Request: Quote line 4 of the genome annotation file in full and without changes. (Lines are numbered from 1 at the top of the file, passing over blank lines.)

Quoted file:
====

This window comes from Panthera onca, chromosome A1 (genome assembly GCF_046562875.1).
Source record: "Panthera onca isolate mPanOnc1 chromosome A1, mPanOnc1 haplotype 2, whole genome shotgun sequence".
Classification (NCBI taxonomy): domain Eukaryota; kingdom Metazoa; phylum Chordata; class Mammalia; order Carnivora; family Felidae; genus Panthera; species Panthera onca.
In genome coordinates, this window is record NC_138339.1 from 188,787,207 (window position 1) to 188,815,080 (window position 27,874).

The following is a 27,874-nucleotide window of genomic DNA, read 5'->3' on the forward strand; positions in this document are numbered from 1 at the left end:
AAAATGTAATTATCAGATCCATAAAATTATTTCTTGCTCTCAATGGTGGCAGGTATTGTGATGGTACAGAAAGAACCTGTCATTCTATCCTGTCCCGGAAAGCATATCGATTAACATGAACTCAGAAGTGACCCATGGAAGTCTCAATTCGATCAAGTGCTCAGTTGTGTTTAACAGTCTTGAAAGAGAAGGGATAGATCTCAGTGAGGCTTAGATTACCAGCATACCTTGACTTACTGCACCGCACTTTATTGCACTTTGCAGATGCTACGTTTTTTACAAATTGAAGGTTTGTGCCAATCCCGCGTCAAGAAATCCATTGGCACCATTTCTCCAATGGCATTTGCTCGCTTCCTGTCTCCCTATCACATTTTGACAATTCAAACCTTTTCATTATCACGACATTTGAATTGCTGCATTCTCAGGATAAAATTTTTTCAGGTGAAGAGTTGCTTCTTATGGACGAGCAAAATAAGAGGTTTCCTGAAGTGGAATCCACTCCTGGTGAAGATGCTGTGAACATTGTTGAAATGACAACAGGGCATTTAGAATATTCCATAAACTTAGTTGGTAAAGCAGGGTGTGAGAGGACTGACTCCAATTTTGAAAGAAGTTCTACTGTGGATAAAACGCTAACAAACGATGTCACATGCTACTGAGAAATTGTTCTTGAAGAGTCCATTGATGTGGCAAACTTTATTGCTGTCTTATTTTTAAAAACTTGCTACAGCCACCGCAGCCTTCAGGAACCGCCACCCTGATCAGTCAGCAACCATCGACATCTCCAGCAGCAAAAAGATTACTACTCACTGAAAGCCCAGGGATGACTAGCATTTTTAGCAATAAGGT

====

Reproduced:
In genome coordinates, this window is record NC_138339.1 from 188,787,207 (window position 1) to 188,815,080 (window position 27,874).